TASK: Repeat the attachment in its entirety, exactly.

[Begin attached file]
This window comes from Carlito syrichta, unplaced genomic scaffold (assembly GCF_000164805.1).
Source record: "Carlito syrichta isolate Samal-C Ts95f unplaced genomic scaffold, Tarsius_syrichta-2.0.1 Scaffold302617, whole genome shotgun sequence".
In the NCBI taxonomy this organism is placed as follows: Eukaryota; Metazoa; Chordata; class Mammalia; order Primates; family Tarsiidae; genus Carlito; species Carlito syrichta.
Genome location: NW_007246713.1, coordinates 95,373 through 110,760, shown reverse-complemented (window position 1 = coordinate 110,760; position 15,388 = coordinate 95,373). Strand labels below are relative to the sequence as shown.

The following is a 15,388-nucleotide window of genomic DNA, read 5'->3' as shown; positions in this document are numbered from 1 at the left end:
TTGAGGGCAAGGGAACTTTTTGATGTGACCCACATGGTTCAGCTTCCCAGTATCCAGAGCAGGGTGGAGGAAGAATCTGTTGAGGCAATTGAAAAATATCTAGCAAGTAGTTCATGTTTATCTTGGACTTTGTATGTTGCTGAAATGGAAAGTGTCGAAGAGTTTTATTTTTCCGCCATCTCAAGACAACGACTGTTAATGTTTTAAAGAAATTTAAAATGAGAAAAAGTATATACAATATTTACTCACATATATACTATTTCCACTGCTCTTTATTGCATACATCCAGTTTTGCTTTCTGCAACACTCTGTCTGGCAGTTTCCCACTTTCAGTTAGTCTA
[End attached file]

This window comes from Carlito syrichta, unplaced genomic scaffold (assembly GCF_000164805.1).
Source record: "Carlito syrichta isolate Samal-C Ts95f unplaced genomic scaffold, Tarsius_syrichta-2.0.1 Scaffold302617, whole genome shotgun sequence".
In the NCBI taxonomy this organism is placed as follows: Eukaryota; Metazoa; Chordata; class Mammalia; order Primates; family Tarsiidae; genus Carlito; species Carlito syrichta.
Genome location: NW_007246713.1, coordinates 95,373 through 110,760, shown reverse-complemented (window position 1 = coordinate 110,760; position 15,388 = coordinate 95,373). Strand labels below are relative to the sequence as shown.

The following is a 15,388-nucleotide window of genomic DNA, read 5'->3' as shown; positions in this document are numbered from 1 at the left end:
TTGAGGGCAAGGGAACTTTTTGATGTGACCCACATGGTTCAGCTTCCCAGTATCCAGAGCAGGGTGGAGGAAGAATCTGTTGAGGCAATTGAAAAATATCTAGCAAGTAGTTCATGTTTATCTTGGACTTTGTATGTTGCTGAAATGGAAAGTGTCGAAGAGTTTTATTTTTCCGCCATCTCAAGACAACGACTGTTAATGTTTTAAAGAAATTTAAAATGAGAAAAAGTATATACAATATTTACTCACATATATACTATTTCCACTGCTCTTTATTGCATACATCCAGTTTTGCTTTCTGCAACACTCTGTCTGGCAGTTTCCCACTTTCAGTTAGTCTA